So how are consumers responding to these higher prices and market growth? They’re feeling pretty confident according to Seattle Bubble, who says that as of July, “the overall Consumer Confidence Index” was “at 90.9, up 5 percent in a month, 12 percent from a year ago, and at its highest point since October 2007.” A sure sign that consumers are trusting higher home prices and feel assured by the Seattle market.
Ashley Breunich from Realogics Sotheby's International Realty reports that, "At the conclusion of a five-day Trade Mission to China, the International Real Estate Federation – U.S. Chapter (FIABCI-USA) and the China Institute of Real Estate Appraisers & Agents (CIREA) agreed to form a Permanent Select Committee on doing business between the United States and China. A group of nine real estate professionals from across the US completed a Trade Mission to China on July 6, 2014. The mission included attending CIREA’s annual real estate agents conference, visits to some of the largest real estate brokerages in Beijing and attending an elective course for FIABCI’s International Real Estate Consultant (FIREC) designation.
Capital flows from China to the US continue to grow. The FIABCI-USA delegation was headed by President Edward Alford from South Hadley, MA. “I am extremely honored to have led this group of high-caliber real estate professionals to Beijing and was overwhelmed by the gracious hospitality of our CIREA hosts. I felt it necessary to assure our hosts that we were interested in mutual cooperation over the long term and welcomed the opportunity to formalize our intent through the formation of a select committee.” The residential market in China is currently undergoing a 30% contraction in sales and there is great concern about how this will affect the overall economy.
In addition to President Alford, the FIABCI-USA delegation included President Elect Ruth Kruger from Aspen, CO; Treasurer Maire Rosol from Park City, UT; Vice-PresidentElizabeth Davidson from Kirkland, WA; Nancy & Peter Suvarnamani from Chicago; Dano Sayles from Hawaii, John Krolick from Incline Village, NV; and Secretary General Bill Endsley from Chicago. The delegation enjoyed sightseeing trips around Beijing and numerous sumptuous Chinese meals with potential new partners and the staff of Beijing Orient US-China Consulting Co., Ltd. which facilitated the Trade Mission.
FIABCI has welcomed over 150 real estate professionals from China as members over the last year and expects to grow significantly as additional groups of Chinese professionals complete FIREC training courses in doing business abroad, ethics, negotiation, financing and valuation. FIABCI provides access and opportunity for real estate professionals in more than 60 countries interested in completing cross border transactions.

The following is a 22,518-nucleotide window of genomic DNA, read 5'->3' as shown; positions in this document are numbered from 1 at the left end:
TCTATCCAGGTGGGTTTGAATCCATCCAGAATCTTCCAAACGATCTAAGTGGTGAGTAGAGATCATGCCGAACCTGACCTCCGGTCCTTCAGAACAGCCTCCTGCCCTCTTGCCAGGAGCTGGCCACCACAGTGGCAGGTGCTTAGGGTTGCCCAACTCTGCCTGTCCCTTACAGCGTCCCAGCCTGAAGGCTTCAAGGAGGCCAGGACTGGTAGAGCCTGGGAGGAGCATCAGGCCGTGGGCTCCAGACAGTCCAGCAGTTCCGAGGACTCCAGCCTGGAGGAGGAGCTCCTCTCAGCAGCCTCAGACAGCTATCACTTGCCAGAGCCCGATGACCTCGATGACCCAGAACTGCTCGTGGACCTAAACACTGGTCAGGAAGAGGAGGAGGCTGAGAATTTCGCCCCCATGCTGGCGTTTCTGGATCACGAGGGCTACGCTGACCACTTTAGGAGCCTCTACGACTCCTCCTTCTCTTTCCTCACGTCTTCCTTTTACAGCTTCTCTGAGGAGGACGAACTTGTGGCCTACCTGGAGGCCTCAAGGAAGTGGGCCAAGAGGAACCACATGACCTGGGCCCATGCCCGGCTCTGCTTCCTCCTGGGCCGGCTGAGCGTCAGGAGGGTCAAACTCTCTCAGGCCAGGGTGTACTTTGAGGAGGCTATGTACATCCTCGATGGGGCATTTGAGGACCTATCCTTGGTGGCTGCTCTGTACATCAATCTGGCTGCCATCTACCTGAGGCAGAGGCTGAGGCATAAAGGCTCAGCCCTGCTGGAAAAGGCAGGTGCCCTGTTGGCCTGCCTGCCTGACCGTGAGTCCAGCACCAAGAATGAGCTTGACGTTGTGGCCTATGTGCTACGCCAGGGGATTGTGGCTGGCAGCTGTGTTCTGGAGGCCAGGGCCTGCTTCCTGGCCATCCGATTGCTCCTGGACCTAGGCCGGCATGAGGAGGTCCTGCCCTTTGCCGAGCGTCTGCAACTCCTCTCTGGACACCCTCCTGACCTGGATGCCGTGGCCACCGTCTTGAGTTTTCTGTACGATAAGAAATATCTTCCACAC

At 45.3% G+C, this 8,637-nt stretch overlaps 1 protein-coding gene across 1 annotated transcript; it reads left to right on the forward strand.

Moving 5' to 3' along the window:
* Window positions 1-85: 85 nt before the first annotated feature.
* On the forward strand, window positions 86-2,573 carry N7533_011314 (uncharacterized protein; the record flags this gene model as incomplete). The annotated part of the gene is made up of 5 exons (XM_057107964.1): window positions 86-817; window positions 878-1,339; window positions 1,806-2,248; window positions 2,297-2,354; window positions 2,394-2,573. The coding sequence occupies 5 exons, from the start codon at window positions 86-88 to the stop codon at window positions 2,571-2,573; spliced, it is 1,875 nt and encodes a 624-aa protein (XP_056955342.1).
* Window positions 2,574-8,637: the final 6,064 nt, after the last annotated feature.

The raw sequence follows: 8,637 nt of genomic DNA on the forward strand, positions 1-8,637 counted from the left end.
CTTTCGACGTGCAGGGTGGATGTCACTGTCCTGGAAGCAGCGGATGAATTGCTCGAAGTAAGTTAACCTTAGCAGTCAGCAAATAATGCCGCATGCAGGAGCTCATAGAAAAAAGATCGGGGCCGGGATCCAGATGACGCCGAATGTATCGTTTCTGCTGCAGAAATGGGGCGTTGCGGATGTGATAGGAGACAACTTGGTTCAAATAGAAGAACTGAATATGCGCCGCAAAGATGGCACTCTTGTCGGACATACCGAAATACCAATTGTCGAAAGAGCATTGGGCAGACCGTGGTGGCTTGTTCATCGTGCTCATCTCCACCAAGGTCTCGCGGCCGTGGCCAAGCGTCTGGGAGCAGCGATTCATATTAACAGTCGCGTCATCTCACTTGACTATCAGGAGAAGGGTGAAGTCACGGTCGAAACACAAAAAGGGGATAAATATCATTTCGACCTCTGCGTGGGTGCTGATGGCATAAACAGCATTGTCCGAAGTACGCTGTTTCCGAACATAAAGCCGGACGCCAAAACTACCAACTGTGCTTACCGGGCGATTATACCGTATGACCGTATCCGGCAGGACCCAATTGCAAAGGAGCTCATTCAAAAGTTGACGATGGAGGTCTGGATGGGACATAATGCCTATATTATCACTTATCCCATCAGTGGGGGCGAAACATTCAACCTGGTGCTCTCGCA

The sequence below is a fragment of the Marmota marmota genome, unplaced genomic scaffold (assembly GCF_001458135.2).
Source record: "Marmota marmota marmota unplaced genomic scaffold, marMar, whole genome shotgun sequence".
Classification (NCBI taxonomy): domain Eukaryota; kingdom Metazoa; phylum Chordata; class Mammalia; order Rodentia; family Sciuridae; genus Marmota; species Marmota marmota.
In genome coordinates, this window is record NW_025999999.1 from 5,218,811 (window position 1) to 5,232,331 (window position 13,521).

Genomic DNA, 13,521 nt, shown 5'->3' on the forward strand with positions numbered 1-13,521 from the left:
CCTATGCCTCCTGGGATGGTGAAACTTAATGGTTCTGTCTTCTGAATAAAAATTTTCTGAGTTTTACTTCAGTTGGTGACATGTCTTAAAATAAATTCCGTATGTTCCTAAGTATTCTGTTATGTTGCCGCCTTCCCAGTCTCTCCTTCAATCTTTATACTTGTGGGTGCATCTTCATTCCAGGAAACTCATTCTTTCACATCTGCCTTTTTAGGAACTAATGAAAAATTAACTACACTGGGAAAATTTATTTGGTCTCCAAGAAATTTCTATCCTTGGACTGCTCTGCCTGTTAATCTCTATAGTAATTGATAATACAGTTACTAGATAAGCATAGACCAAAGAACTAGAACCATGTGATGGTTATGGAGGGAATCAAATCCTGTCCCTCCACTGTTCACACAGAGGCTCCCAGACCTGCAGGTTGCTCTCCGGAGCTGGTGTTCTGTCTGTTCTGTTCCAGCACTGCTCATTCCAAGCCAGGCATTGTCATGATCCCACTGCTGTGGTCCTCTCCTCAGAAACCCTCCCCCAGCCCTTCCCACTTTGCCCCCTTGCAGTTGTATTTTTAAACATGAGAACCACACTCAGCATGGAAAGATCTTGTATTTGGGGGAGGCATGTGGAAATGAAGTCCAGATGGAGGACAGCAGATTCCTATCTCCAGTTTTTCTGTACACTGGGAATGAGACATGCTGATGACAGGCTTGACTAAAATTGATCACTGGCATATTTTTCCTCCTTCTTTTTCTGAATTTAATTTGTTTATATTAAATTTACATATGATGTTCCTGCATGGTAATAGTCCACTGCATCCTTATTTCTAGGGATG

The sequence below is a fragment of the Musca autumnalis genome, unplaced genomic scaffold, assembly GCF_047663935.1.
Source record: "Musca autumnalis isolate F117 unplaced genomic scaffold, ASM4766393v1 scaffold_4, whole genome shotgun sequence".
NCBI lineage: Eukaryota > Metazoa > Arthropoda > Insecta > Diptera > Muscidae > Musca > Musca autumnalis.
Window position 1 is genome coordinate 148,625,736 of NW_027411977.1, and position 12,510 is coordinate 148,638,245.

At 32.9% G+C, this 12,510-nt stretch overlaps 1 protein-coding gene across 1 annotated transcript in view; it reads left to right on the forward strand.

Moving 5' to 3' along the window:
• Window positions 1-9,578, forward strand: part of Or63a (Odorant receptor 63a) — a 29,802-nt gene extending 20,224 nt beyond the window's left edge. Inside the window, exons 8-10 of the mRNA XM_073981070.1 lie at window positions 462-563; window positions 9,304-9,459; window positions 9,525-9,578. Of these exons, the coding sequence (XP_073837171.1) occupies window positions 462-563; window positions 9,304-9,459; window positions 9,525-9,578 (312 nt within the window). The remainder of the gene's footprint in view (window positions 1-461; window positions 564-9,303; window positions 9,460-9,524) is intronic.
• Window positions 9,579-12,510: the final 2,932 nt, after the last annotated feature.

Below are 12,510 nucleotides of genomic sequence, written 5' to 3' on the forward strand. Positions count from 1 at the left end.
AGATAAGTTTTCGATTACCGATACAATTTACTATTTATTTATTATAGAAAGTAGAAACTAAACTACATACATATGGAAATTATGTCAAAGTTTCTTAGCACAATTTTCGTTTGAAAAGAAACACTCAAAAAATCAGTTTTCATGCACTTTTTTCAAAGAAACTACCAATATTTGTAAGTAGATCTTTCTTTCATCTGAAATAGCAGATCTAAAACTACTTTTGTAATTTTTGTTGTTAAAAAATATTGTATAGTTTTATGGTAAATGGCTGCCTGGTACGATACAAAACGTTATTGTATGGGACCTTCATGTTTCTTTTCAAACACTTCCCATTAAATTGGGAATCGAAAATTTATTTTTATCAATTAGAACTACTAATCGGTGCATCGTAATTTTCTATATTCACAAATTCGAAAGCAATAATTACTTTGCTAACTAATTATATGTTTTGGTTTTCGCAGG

The International Real Estate Federation – US Chapter (FIABCI-USA) is a multi-discipline, networking organization for all professionals associated with real estate transactions. The group provides information, connections and concierge services to help individuals, companies and associations expand their global networks. With members in more than 50 countries and World, Regional and National Congresses throughout the year, FIABCI is global, local and connected and can provide access to the highest caliber real estate professional anywhere in the world. FIABCI also enjoys Special Consultative Status with the Economic and Social Council of the United Nations.
For more information about FIABCI-USA, click here."
The RSIR Blog writes, "when looking at the Seattle real estate market these days, growth continues to emerge as a key factor. Chris Daniels and Jake Whittenberg from King 5 newsreport that Seattle grew 2.8% in the last year alone, citing Leonard Garfield, the Executive Director of the Museum of History and Industry, who told King 5 he attributes growth to Amazon and other tech companies that are looking for “cheaper property outside the Silicon Valley and Bay Areas.” In addition, many neighborhoods have already exceeded their 2024 growth targets. One notable neighborhood is Ballard, which has already soared to 317% of its target.
Growth means home prices have surged, a trend Sanjay Bhatt from The Seattle Times describes. He says that in March, Seattle posted “the biggest gain among all metro areas except San Francisco” and adds that home prices have risen 11.6% in the last year and are expected to rise continue to rise by another 6% in the coming year."
"So what does all this mean? For one thing, growth and higher home prices make for a competitive real estate market in Seattle. Sam DeBord from the Seattle Pi describes the difficulty many first-time homebuyers are experiencing in a climate where homes sell for an average of 102% of their list price. DeBord’s solution? He says home buyers must find ways to stand out from the crowd, which may mean having an approval letter from a reputable lender, maintaining availability and flexibility, or including a personalized home buyer’s offer. Extra touches that really do make all the difference and speak to our method here at RSIR as well."
Realogics Sotheby’s International Realty was featured in the March edition of the Alaska Airlines Magazine, thanks to the professional insight offered by Owner and President Dean Jones. He said, “Millenials are time sensitive and really prefer to walk to work,” and describes that we’re seeing condo-high rises in the city because they accommodate employees who’d prefer to live near their workplace but aren’t ready for a single-family home yet. A home the article says will likely be desired in the future and means the move may be, “just four blocks” away.
In an article outlining the recent increase in residential construction just north of Downtown Seattle in communities such as northern Belltown and the Seattle Center, Lindsay Cohen from KOMO TV turned to Realogics Sotheby’s International Realty’s Owner and President Dean Jones for insight.
“I think we’re seeing this neighborhood being targeted by developers because the CBD has become so expensive to develop and arriving later in this current development cycle suggests building within smaller building envelopes,” said Jones. “The zoning in this neighborhood surrounding Seattle Center is much lower so we’re talking about more boutique communities where the developer can get into the city, get vertical quickly and be out to market in some cases before other high-rise projects are completed, even if they are under construction today.”